By Kevin Cronin
Reviewed by Frank Michael Schuster
Appearing at first glance as a coffee table book due to the unusual landscape format and the quality of the cover and the printing in general, Kevin Cronin’s book turns out to be a self-published book of no more than 75 pages, but with excellently reproduced illustrations, photographs, maps and charts on almost every page. The book is clearly a labour of love.
In it, the author describes concisely but ironically -- and very appealingly -- his experiences in the Arctic in general, and on the trail of Sir John Franklin's last expedition lost in the ice in particular. The Dublin-chartered accountant discovered his love of the sea early, spending his holidays as a child with his grandfather in County Cork, Ireland, at and on the sea. In the mid-1980s, he accompanied Irish adventurer Paddy Barry on his Atlantic crossing in a Galway Hooker, a historic cargo sailing vessel.
After this adventure, in 1997 he and Paddy Barry and Jarlath Cunnane attempted to repeat Ernest Shackleton's legendary 1916 crossing (not 1913, as stated in the book) from Antarctica to South Georgia in a converted boat of the Endurance, which had sunk in the Antarctic ice. The undertaking came to an end when the replica of the James Caird capsized in the stormy polar sea. That didn't stop Cronin from continuing to embark on polar adventures with them, circumnavigating the North Pole from 2001-2005. In the process, he passed through both the Northwest and Northeast Passages in the sailing vessel Northabout, which was built by Cunnane. Irish filmmaker John Murray, who was there for the crossing of the Northwest Passage, filmed this as part for a film about John Franklin's expedition. This brought Cronin into contact with that story, which obviously fascinated him.
They had met Dave Woodman and Tom Gross on King William Island during their transit of the Northwest Passage. Since the Northabout, after reaching Alaska, cruised in the North Pacific in 2002-2004 before taking on the Northeast Passage, Murray and Cronin decided to join the next expedition planned by these two well-known Franklin searchers and researchers in search of Franklin's missing ships. The two set off from Dublin via London, Edmonton and Yellowknife to Goja Haven in 2002 with little besides their camera equipment as hand luggage. After Tom Gross had received them, the journey was to become even more adventurous, as they continued with two snowmobiles. Driven by two local Inuit, one pulled a sled with the tents and the rest of the equipment, the other the box of the magnetometer with which they wanted to scan the frozen sea in Willmot & Campton Bay west of Skull Island, because Dave Woodman was convinced after his analysis of Inuit tradition that one of Franklin's ships must have sunk in the vicinity. There was actually not enough room for Cronin, Gross and Murray. They therefore sat down in the box, which turned out not a great idea.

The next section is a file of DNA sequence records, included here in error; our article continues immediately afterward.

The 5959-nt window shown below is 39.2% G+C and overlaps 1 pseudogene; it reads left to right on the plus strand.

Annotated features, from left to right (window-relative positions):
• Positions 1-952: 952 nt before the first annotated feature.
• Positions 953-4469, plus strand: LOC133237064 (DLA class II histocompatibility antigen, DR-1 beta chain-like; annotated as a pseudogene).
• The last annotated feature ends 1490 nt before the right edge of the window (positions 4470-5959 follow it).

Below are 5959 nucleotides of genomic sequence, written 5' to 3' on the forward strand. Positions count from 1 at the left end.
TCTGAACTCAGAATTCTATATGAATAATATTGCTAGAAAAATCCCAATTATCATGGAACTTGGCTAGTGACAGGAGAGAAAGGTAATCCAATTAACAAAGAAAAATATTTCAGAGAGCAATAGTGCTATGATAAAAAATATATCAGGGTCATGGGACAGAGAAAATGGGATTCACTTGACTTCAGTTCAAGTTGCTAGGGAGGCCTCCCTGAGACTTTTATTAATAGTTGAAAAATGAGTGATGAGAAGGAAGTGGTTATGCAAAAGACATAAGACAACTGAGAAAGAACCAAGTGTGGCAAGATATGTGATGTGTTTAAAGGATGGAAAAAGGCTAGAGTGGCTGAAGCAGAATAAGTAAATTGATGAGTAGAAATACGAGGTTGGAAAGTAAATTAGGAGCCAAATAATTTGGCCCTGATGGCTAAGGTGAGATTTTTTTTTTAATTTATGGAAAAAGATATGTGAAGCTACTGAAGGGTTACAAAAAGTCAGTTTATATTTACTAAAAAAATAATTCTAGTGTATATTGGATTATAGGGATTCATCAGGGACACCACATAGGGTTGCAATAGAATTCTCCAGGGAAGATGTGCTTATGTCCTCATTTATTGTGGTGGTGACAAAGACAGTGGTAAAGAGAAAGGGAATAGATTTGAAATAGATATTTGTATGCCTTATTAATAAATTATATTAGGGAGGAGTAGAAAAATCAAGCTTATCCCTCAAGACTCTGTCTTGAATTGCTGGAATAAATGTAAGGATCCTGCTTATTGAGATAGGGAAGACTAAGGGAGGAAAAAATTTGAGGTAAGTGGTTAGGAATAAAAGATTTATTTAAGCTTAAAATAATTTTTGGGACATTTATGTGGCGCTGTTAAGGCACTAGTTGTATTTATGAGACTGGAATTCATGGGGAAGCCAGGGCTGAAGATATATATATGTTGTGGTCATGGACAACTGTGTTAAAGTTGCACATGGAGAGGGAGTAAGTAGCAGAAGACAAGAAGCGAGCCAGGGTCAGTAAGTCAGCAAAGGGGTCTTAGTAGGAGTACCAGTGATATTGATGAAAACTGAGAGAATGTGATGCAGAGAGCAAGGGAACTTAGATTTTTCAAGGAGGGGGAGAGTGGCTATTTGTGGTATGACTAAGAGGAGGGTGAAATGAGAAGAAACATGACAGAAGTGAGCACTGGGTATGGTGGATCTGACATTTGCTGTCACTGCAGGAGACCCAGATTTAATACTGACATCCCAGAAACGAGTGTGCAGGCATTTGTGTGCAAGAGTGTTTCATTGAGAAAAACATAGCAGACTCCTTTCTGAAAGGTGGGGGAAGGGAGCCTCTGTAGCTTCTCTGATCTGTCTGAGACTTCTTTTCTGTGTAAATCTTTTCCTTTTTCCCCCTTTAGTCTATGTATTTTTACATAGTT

“The journey was bone-crushing”, Cronin writes:
The space in the caboose was not adequate for three people, and on one of our rest stops I examined the other gear-laden sled to see if we had another option. With some adjustment to the cargo I found that I could make a groove along the top of the sled that could accommodate me lying corpse-like on the top of the load. […] Tom helpfully pointed out that if the sled tipped over, I would be squashed. […] I had ample time to contemplate how and why I was finding myself in this mad situation as the sled heaved and roled under me and the wind and snow pummeled me unmercifully. Shur, what else would you be doing? (pp. 21-2)
This passage is just one example of the author's lively and amusing style. One certainly learns more about the results of this expedition from Woodman's field reports (for example), but here the expedition's everyday life comes alive. Caribou hunting or the building of igloos are described briefly but very vividly, as is life in a tent, which is anything but easy. How a night on King William Island in a tent designed for Irish rather than Arctic weather becomes an adventure the moment nature calls and you need to pass water, for example, Cronin also tells us. These are things you don't find in the classic expedition naratives of the 19th century, and hardly ever today.
The search with the magnetometer in 2002 and the subsequent closer examination of the hotspots found in the recordings in 2004 did not lead to the discovery of HMS Erebus, because she lies on the seabed not to the west but to the east of Skull Island, and therefore remained undiscovered for another decade. They later found that the expedition's camp was scarcely a mile away from where Erebus sank -- within sight, so to speak.
Nevertheless, Kevin Cronin remained passionate about the Franklin Expedition even after the discovery of the two ships in 2014 and 2016, and he joined Tom Gross' search for Sir John Franklin's grave in the summer of 2018. After his previous experiences on the subject of getting around in the Arctic, he decided to prepare himself and practice driving an ATV (all-terrain vehicle) in advance. Therefore, he signed up at a Quad Adventure Centre in March 2018.
“I found the experience hair-raising but valuable. […] I consoled myself by imagining that the actual terrain on KWI could not be as bad as this artificial course that was especially designed to be as demanding as possible. It was worse!” (p. 49)
The way he writes about his expedition is fun to read, even if Franklin's grave has not been found, neither then nor later.
Those who are hoping for new insights into the Franklin expedition may wish to look elsewhere, but those who enjoy beautiful, amusing and entertaining books and are looking for a first-person idea of what it's like to travel through the polar regions will greatly enjoy reading this modest publication.